Whether you love it or hate it, today is St. Valentine’s day, and while the Egyptians didn’t really have an equivalent, the closest they had to such a holiday would perhaps be the festivals of Hathor, who, as the goddess or love, beauty, music, fertility, and even drunkenness, would make a much more likely patron of lovers than a canonized Roman martyr.
Although the Egyptians didn’t go in for roses and heart-shaped boxes of chocolates, they did have lots of love poetry. Many people don’t realize what a rich body of literature the ancient Egyptians had, from fun stories about the adventures of magicians, to epic poems about epic journeys, and even what one might call the Egyptian version of the fairytale Rapunzel. The love poems date back to the 13th-12th centuries BC but the sentiments that they express seem just as fresh today, verses filled with lust, longing, tenderness, and heartbreak.
UCL’s Digital Egypt website has a nice page about love songs, including translations and even recordings of selections being read aloud. One thing that should be pointed out to readers less familiar with Egyptian literature, is that the terms ‘brother’ and ‘sister’ were used by Egyptian lovers to indicate intimacy and affection. This is one of the reasons that early Egyptologists believed that marriage between siblings was common, which is untrue. There were royal sibling marriages to keep power within family, but not amongst ordinary people.
Here is an example of one of the beautiful poems, sung by a woman secretly longing for the man she is in love with:
‘My brother overwhelms my heart with his words,
he has made sickness seize hold of me…
see how my heart is torn by the memory of him,
love of him has stolen me.
Look what a senseless man he is
– but I am just like him.
He does not realise how I wish to embrace him,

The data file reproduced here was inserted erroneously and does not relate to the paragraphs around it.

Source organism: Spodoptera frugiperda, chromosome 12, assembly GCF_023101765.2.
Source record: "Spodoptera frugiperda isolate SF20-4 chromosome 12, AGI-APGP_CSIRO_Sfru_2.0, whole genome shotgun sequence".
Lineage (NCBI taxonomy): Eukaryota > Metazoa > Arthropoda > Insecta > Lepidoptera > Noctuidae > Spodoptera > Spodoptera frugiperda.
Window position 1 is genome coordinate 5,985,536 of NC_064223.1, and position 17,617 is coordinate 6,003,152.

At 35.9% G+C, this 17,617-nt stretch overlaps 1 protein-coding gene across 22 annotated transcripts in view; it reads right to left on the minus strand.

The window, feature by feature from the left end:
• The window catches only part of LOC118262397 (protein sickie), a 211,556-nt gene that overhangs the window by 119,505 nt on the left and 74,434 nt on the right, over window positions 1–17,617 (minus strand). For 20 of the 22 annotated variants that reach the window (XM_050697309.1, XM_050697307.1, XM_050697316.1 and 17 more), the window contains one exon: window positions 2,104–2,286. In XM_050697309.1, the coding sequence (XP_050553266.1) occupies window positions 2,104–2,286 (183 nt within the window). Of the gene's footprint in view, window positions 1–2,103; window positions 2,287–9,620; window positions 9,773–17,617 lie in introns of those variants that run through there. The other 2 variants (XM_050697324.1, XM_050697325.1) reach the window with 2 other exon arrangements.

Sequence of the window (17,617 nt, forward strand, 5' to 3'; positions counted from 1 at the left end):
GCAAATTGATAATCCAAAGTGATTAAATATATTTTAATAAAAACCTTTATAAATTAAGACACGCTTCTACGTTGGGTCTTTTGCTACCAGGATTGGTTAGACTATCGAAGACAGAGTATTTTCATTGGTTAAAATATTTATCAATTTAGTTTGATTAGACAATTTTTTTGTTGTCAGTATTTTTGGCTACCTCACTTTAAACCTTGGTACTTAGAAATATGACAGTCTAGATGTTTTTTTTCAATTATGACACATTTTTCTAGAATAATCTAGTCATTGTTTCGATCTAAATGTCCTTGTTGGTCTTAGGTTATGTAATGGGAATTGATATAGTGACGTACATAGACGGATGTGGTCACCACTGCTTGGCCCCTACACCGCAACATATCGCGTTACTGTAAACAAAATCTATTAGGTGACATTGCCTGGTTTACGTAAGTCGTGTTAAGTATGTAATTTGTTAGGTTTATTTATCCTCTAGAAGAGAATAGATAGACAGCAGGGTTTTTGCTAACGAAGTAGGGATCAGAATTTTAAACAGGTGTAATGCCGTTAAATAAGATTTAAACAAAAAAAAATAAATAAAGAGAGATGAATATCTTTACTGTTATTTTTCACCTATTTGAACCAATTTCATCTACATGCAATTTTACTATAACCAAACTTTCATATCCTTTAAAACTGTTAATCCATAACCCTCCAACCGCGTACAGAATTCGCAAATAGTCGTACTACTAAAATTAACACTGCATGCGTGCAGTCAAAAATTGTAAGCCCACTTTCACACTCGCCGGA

or he would write to my mother.
Brother, yes! I am destined to be yours,
by the Gold Goddess of women.
Come to me, let your beauty be seen,
let father and mother be glad.
Call all my people together in one place,
let them shout out for you, brother.’
Also, here are links to some of the recordings of the poems being read aloud. My favourite readings are the one in which a man describes his beloved’s beauty (Part One & Part Two) and then another when he has been separated from her for seven days and is stricken ill with missing her (Part One & Part Two).
If you’re interested in reading more, there are translations of Egyptian love poetry in a collection of Egyptian literature edited by William Kelly Simpsons entitled ‘The Literature of Ancient Egypt’. One book is devoted entirely to love poetry. John Foster’s translations in ‘Love Songs of the New Kingdom’ are perhaps slightly less literal (or accurate, depending on one’s point of view) but quite enjoyable to read, and displayed with the text in hieroglyphs alongside.
In poetry, and especially love poetry, the Egyptians and all their desires and fears come alive again. As one of my supervisors, Dr. Richard Parkinson of the British Museum has said: ‘The poems provide an archaeology of the emotions, a sense of what it was like to be Egyptian, which is otherwise inaccessible’.